State of Tech: A Guide to the Q2 2013 Earnings Season that Boldly Predicts the Winners and Losers, Covering Apple, Cree, and Many More

PRINCETON, N.J., July 8, 2013 /PRNewswire/ -- Next Inning Technology Research (http://www.nextinning.com), an online investment newsletter focused on technology stocks, has issued updated outlooks for Apple (Nasdaq: AAPL), Cree (Nasdaq: CREE), Microsoft (Nasdaq: MSFT), EMC (NYSE: EMC), and VMware (NYSE: VMW).

Over the past decade, well over a thousand Wall Street analysts, money managers and institutional investors have joined thousands of savvy private investors in gaining key tech industry insights and intelligence from industry veteran and celebrated investor Paul McWilliams in his role as editor of Next Inning Technology Research.

"I value your research more than any others I read," said one hedge fund manager, recently. And a long-time tech industry analyst for a Wall Street research firm said, "I believe your research and calls are the best I have ever seen in my career." With McWilliams' impressive track record and industry access, NI Technology Research has become an essential tool for analysts and investors looking to navigate today's complex technology landscape.

McWilliams' new installment of his acclaimed State of Tech series of reports covers 71 technology stocks and dives deep into a number of exciting, emerging tech trends, well ahead of the Wall Street curve. Trial subscribers will receive the 167-page report, which includes 35 detailed tables and graphs, for free, no strings attached. This report is a must read for investors and analysts focusing on technology in 2013.

To get ahead of the Wall Street curve and receive Next Inning's Q2 2013 State or Tech report, as well as McWilliams' upcoming Q2 2013 earnings preview, you are invited to take a free, 21-day, no obligation trial with Next Inning.  For full details on this offer, please visit the following link:

https://www.nextinning.com/subscribe/index.php?refer=prn1582

Topics discussed in the latest reports include:

-- Apple: Next Inning is known for helping its readers generate strong returns, and no one has been more accurate than McWilliams when it comes to Apple. Nearly a decade ago, McWilliams advised readers that Apple was positioned to win big when it was trading for less than $10 per share (split adjusted). While many analysts turned negative on Apple when Steve Jobs died, McWilliams maintained his strongly bullish opinion.  However, as Apple was hitting record highs in 2012, he advised Next Inning readers to sell. McWilliams again advised investors to sell Apple following its Q1 2013 earnings report. The stock opened the next day at $460 and closed out June lower by 13%. Is now the time to invest in Apple, or should investors continue to avoid the stock ahead of its upcoming earnings report?  What specifically does McWilliams say Apple should do to reclaim its former glory?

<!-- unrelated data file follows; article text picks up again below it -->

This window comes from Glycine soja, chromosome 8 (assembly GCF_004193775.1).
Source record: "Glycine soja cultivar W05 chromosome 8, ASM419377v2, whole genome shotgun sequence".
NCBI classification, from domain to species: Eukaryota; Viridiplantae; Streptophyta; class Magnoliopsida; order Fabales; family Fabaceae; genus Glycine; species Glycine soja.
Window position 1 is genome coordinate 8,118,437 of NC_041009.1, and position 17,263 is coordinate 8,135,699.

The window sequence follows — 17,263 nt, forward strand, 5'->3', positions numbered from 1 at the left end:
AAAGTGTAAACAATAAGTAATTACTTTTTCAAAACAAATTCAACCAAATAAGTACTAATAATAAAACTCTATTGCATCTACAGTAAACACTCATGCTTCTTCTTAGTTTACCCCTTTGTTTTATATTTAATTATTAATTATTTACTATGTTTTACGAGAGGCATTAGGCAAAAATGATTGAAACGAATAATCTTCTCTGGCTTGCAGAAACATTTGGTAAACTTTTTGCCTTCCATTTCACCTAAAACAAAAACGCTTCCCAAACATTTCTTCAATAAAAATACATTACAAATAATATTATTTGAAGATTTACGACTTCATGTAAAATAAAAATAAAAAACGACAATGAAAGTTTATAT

-- Cree: In 2012 when Cree was trudging through the low to mid-$20s, McWilliams encouraged Next Inning readers to build a position in the stock with his forecast that Cree would in fact be a big winner in the LED lighting market in spite of dismal Wall Street forecasts.  With Cree now trading above $65, does McWilliams think the investment has played out or is there reason to continue holding?  What does McWilliams think about Cree's aggressive move into LED lighting fixtures and LED bulbs?  What does McWilliams see in store for Cree going forward?

-- Microsoft: What are McWilliams' thoughts about Windows 8 and besides waiting for Windows 8.1 or accepting the risk of running its beta version, what is an easy way for Windows 8 users to get the function of their "start button" back? How does McWilliams think Microsoft can benefit from truly harmonizing its operating system across the PC, tablet and smartphone platforms?  After a strong move higher in the first half of 2013, are Microsoft shares trading near McWilliams' target or is there room for shares to move even higher?

-- EMC and VMware: McWilliams had long called for EMC to institute a dividend and wrote specifically early this year the lack of a dividend was the number one thing holding down the price of EMC. With EMC now finally paying a dividend, what's next for the stock?  Why does McWilliams say it's important for investors to view EMC's value from both a traditional valuation perspective as well as a deconstructed valuation perspective? What does McWilliams think about the new EMC/VMWare joint venture, Pivotal Initiative?  At their current prices, does McWilliams think investors should buy EMC or VMWare?  What does McWilliams think about EMC competitor, Citrix?

Founded in September 2002, Next Inning's model portfolio has returned 275% since its inception versus 79% for the S&P 500.

About Next Inning:

Next Inning is a subscription-based investment newsletter that provides regular coverage on more than 150 technology and semiconductor stocks.  Subscribers receive intra-day analysis, commentary and recommendations, as well as access to monthly semiconductor sales analysis, regular Special Reports, and the Next Inning model portfolio. Editor Paul McWilliams is a 30+ year semiconductor industry veteran.

NOTE: This release was published by Indie Research Advisors, LLC, a registered investment advisor with CRD #131926.  Interested parties may visit adviserinfo.sec.gov for additional information.  Past performance does not guarantee future results. Investors should always research companies and securities before making any investments. Nothing herein should be construed as an offer or solicitation to buy or sell any security.

CONTACT: Marcia Martin, Next Inning Technology Research, +1-888-278-5515

SOURCE Indie Research Advisors, LLC



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